Every Jeep model carries a spark of the original flame kindled by the iconic WWII Willys original. This makes it way easier to sell Jeeps, even the ones that don’t still resemble the primordial jeep.
Ford (which incidentally built almost as many original jeeps for the war as Willys) wants in on that action. So it’s reviving its own nostalgic icon—the Bronco— and aiming it squarely at the Wrangler. But only one in four Jeeps sold in the U.S. is a Wrangler, and Ford needs its Bronco-mania to entice a wider audience. Behold the Escape-based Bronco Sport.
Escape Bones, Bronco Muscle
Yes, the Bronco Sport shares about 80 percent of its parts with the Escape, not the Bronco pater familias, but the sun never hits most of them. The two trucklets certainly look nothing alike. The 1.5-liter three-cylinder and 2.0-liter four-banger turbo engines and their power ratings carry over from Escape, though torque is downrated slightly for the Bronco Sport (2 and 5 lb-ft, respectively). The eight-speed automatic transmission carries over, too—with calibration changes—and there are two all-wheel-drive systems: the Escape’s and a torque-vectoring one for the Badlands trim level.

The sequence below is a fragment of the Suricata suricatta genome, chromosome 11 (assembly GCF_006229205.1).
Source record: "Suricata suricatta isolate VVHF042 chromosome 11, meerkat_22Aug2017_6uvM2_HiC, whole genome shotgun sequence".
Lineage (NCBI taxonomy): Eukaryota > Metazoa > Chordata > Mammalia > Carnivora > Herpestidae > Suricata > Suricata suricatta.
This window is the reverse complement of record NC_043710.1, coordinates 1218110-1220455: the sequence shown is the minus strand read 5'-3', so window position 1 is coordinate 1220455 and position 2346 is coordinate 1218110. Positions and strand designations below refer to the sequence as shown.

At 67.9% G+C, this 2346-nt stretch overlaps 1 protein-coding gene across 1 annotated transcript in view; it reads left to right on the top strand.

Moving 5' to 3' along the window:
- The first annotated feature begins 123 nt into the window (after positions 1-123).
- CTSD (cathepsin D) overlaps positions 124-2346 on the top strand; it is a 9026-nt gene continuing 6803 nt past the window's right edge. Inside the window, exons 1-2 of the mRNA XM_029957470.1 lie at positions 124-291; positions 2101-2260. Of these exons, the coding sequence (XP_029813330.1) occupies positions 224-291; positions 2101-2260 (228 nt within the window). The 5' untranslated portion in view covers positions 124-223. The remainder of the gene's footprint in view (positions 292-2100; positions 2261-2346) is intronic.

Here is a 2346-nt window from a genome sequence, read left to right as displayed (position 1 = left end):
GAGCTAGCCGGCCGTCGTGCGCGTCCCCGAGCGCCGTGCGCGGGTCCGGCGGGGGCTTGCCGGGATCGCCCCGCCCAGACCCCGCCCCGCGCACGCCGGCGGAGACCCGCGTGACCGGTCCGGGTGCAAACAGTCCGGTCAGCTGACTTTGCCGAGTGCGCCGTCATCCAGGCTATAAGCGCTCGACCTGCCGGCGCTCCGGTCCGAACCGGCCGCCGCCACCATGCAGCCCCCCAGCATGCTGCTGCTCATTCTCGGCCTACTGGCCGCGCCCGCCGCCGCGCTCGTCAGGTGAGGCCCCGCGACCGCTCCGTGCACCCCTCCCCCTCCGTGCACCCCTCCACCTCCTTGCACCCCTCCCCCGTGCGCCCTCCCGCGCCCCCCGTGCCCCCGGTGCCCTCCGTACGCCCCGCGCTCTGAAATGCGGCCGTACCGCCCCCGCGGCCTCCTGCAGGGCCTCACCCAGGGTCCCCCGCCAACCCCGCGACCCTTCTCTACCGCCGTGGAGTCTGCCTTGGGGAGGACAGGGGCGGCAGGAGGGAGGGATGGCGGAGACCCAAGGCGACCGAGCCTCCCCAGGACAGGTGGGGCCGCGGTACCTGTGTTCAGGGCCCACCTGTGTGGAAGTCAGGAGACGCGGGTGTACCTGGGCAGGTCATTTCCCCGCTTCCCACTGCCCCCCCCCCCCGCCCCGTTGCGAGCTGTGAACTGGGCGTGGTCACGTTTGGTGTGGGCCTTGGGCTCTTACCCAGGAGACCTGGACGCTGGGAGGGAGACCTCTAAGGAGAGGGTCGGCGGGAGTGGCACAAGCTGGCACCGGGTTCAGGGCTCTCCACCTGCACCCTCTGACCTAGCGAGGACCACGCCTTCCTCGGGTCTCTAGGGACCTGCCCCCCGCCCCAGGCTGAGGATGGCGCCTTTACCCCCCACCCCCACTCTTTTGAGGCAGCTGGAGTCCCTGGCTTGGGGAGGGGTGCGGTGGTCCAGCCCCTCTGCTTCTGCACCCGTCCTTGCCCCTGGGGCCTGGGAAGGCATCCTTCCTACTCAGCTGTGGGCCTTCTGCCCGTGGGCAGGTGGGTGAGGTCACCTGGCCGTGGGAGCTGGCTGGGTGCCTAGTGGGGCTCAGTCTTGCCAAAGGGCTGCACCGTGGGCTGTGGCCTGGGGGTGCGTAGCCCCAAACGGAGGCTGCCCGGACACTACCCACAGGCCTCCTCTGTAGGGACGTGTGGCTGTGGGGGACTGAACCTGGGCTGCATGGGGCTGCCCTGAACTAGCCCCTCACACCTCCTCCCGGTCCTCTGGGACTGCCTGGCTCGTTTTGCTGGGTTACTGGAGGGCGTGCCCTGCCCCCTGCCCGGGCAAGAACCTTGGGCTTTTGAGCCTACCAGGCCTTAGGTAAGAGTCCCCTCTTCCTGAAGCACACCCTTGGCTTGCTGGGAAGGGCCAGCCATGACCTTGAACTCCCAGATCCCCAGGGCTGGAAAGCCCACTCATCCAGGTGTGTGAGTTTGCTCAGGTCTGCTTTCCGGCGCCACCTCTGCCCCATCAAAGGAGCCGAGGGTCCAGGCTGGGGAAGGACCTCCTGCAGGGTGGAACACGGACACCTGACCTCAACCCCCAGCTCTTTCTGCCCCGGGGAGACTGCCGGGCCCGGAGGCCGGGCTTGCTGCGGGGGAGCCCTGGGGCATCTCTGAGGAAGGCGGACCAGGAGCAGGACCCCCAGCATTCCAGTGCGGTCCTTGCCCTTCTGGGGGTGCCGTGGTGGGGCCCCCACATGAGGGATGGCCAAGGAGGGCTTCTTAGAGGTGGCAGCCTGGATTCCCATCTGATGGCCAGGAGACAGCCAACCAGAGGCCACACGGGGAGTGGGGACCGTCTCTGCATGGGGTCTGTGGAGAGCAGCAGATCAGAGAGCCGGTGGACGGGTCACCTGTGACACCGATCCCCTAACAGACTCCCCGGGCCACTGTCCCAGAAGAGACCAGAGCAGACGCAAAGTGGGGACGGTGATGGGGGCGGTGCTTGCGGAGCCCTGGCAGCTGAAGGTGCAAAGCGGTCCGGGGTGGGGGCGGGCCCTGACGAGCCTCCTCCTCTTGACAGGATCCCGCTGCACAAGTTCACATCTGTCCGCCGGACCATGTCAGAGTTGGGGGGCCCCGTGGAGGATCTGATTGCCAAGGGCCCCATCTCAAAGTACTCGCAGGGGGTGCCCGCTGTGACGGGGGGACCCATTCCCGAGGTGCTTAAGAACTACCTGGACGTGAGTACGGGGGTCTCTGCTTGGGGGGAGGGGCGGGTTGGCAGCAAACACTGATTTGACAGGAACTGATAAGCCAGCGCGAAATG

The suspension features unique control arms and knuckles that increase the suspension travel and broaden the front and rear track by 0.8 inches, bringing the tires right out even with the bodywork (rendering Bronco Sport unsalable in Europe). Unique springs and special 46mm-diameter monotube shocks greatly increase the oil capacity and hence the heat dissipation of these shocks when running fast over rough terrain.
The electric power steering is programmed to match the different drive modes and to provide added damping in rock-crawling modes to prevent the kickback such conditions can cause. All of this helps assure the Bronco Sport can deliver the off-road credibility its name, boxy mien, and round headlamps promise.
See, if the big Bronco is to be Ford’s Wrangler, then other vehicles borrowing its name also must be able to sling sand and climb rocks—just as Jeep’s Trail Rated variants of its crossovers also must live up to those expectations. Therefore, there will be no front-drive or low-ground-clearance Bronco Sports—no BINOs (Broncos In Name Only). And among the broader Bronco family, you can expect the Badlands trim to be the most capable off-roader, like Jeep’s Trailhawk or Rubicon variants.
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